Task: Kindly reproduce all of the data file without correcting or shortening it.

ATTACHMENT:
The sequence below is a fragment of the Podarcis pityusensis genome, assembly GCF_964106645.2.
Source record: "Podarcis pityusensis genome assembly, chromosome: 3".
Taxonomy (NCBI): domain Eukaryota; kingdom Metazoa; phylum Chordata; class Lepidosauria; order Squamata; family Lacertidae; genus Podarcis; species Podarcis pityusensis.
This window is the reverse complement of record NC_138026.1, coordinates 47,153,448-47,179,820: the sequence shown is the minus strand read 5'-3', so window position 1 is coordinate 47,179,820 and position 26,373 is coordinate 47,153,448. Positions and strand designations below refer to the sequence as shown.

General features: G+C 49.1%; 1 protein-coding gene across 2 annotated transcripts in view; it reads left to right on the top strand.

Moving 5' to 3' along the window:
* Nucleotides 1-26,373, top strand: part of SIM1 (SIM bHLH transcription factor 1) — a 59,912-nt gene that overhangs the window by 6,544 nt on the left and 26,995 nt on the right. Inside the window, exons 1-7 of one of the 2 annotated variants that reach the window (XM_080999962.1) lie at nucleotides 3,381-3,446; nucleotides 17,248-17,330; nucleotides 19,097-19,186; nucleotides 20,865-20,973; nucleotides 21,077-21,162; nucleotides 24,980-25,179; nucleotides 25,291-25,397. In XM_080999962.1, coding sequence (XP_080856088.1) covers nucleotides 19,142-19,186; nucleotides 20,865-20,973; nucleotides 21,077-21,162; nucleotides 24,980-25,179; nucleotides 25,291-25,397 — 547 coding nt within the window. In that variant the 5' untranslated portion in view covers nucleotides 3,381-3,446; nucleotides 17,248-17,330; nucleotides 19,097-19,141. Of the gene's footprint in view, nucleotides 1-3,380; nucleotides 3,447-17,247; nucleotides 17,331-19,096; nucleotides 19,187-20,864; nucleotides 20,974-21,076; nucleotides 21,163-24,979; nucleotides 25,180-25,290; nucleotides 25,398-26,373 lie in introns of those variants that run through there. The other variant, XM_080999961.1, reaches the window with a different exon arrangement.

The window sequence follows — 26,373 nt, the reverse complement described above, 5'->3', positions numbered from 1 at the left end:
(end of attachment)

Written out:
The sequence below is a fragment of the Podarcis pityusensis genome, assembly GCF_964106645.2.
Source record: "Podarcis pityusensis genome assembly, chromosome: 3".
Taxonomy (NCBI): domain Eukaryota; kingdom Metazoa; phylum Chordata; class Lepidosauria; order Squamata; family Lacertidae; genus Podarcis; species Podarcis pityusensis.
This window is the reverse complement of record NC_138026.1, coordinates 47,153,448-47,179,820: the sequence shown is the minus strand read 5'-3', so window position 1 is coordinate 47,179,820 and position 26,373 is coordinate 47,153,448. Positions and strand designations below refer to the sequence as shown.

General features: G+C 49.1%; 1 protein-coding gene across 2 annotated transcripts in view; it reads left to right on the top strand.

Moving 5' to 3' along the window:
* Nucleotides 1-26,373, top strand: part of SIM1 (SIM bHLH transcription factor 1) — a 59,912-nt gene that overhangs the window by 6,544 nt on the left and 26,995 nt on the right. Inside the window, exons 1-7 of one of the 2 annotated variants that reach the window (XM_080999962.1) lie at nucleotides 3,381-3,446; nucleotides 17,248-17,330; nucleotides 19,097-19,186; nucleotides 20,865-20,973; nucleotides 21,077-21,162; nucleotides 24,980-25,179; nucleotides 25,291-25,397. In XM_080999962.1, coding sequence (XP_080856088.1) covers nucleotides 19,142-19,186; nucleotides 20,865-20,973; nucleotides 21,077-21,162; nucleotides 24,980-25,179; nucleotides 25,291-25,397 — 547 coding nt within the window. In that variant the 5' untranslated portion in view covers nucleotides 3,381-3,446; nucleotides 17,248-17,330; nucleotides 19,097-19,141. Of the gene's footprint in view, nucleotides 1-3,380; nucleotides 3,447-17,247; nucleotides 17,331-19,096; nucleotides 19,187-20,864; nucleotides 20,974-21,076; nucleotides 21,163-24,979; nucleotides 25,180-25,290; nucleotides 25,398-26,373 lie in introns of those variants that run through there. The other variant, XM_080999961.1, reaches the window with a different exon arrangement.

The window sequence follows — 26,373 nt, the reverse complement described above, 5'->3', positions numbered from 1 at the left end: